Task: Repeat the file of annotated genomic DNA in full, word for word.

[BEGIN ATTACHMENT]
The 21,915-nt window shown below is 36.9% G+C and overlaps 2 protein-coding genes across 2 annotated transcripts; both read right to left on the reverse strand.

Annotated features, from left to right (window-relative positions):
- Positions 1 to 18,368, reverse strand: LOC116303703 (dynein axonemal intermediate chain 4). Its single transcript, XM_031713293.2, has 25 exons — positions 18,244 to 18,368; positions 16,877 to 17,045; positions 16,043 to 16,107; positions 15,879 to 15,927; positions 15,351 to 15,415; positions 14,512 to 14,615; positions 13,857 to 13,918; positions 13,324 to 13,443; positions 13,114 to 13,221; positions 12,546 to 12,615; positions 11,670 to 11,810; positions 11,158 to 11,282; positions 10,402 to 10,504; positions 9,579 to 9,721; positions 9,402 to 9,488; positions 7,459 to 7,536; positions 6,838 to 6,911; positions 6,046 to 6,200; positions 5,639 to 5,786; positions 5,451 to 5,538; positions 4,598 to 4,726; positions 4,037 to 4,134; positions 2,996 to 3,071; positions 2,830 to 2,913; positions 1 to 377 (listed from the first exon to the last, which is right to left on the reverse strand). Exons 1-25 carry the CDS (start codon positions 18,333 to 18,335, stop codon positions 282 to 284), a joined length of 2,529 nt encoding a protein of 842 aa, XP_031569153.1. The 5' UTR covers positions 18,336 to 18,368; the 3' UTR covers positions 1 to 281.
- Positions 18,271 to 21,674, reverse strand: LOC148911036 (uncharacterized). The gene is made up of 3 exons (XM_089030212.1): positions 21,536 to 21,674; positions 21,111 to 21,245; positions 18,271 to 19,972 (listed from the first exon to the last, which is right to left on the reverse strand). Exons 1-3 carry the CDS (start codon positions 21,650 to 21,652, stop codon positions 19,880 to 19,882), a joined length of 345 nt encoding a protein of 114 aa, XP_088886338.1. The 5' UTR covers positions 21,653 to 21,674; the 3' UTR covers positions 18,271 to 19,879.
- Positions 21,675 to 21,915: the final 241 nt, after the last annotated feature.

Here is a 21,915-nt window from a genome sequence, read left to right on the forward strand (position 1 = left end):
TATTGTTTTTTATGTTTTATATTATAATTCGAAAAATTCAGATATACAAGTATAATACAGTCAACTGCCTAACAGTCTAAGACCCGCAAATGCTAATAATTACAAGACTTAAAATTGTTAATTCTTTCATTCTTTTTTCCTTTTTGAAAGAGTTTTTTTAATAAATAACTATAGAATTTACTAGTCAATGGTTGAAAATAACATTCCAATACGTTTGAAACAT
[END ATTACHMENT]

The 21,915-nt window shown below is 36.9% G+C and overlaps 2 protein-coding genes across 2 annotated transcripts; both read right to left on the reverse strand.

Annotated features, from left to right (window-relative positions):
- Positions 1 to 18,368, reverse strand: LOC116303703 (dynein axonemal intermediate chain 4). Its single transcript, XM_031713293.2, has 25 exons — positions 18,244 to 18,368; positions 16,877 to 17,045; positions 16,043 to 16,107; positions 15,879 to 15,927; positions 15,351 to 15,415; positions 14,512 to 14,615; positions 13,857 to 13,918; positions 13,324 to 13,443; positions 13,114 to 13,221; positions 12,546 to 12,615; positions 11,670 to 11,810; positions 11,158 to 11,282; positions 10,402 to 10,504; positions 9,579 to 9,721; positions 9,402 to 9,488; positions 7,459 to 7,536; positions 6,838 to 6,911; positions 6,046 to 6,200; positions 5,639 to 5,786; positions 5,451 to 5,538; positions 4,598 to 4,726; positions 4,037 to 4,134; positions 2,996 to 3,071; positions 2,830 to 2,913; positions 1 to 377 (listed from the first exon to the last, which is right to left on the reverse strand). Exons 1-25 carry the CDS (start codon positions 18,333 to 18,335, stop codon positions 282 to 284), a joined length of 2,529 nt encoding a protein of 842 aa, XP_031569153.1. The 5' UTR covers positions 18,336 to 18,368; the 3' UTR covers positions 1 to 281.
- Positions 18,271 to 21,674, reverse strand: LOC148911036 (uncharacterized). The gene is made up of 3 exons (XM_089030212.1): positions 21,536 to 21,674; positions 21,111 to 21,245; positions 18,271 to 19,972 (listed from the first exon to the last, which is right to left on the reverse strand). Exons 1-3 carry the CDS (start codon positions 21,650 to 21,652, stop codon positions 19,880 to 19,882), a joined length of 345 nt encoding a protein of 114 aa, XP_088886338.1. The 5' UTR covers positions 21,653 to 21,674; the 3' UTR covers positions 18,271 to 19,879.
- Positions 21,675 to 21,915: the final 241 nt, after the last annotated feature.

Here is a 21,915-nt window from a genome sequence, read left to right on the forward strand (position 1 = left end):
TATTGTTTTTTATGTTTTATATTATAATTCGAAAAATTCAGATATACAAGTATAATACAGTCAACTGCCTAACAGTCTAAGACCCGCAAATGCTAATAATTACAAGACTTAAAATTGTTAATTCTTTCATTCTTTTTTCCTTTTTGAAAGAGTTTTTTTAATAAATAACTATAGAATTTACTAGTCAATGGTTGAAAATAACATTCCAATACGTTTGAAACAT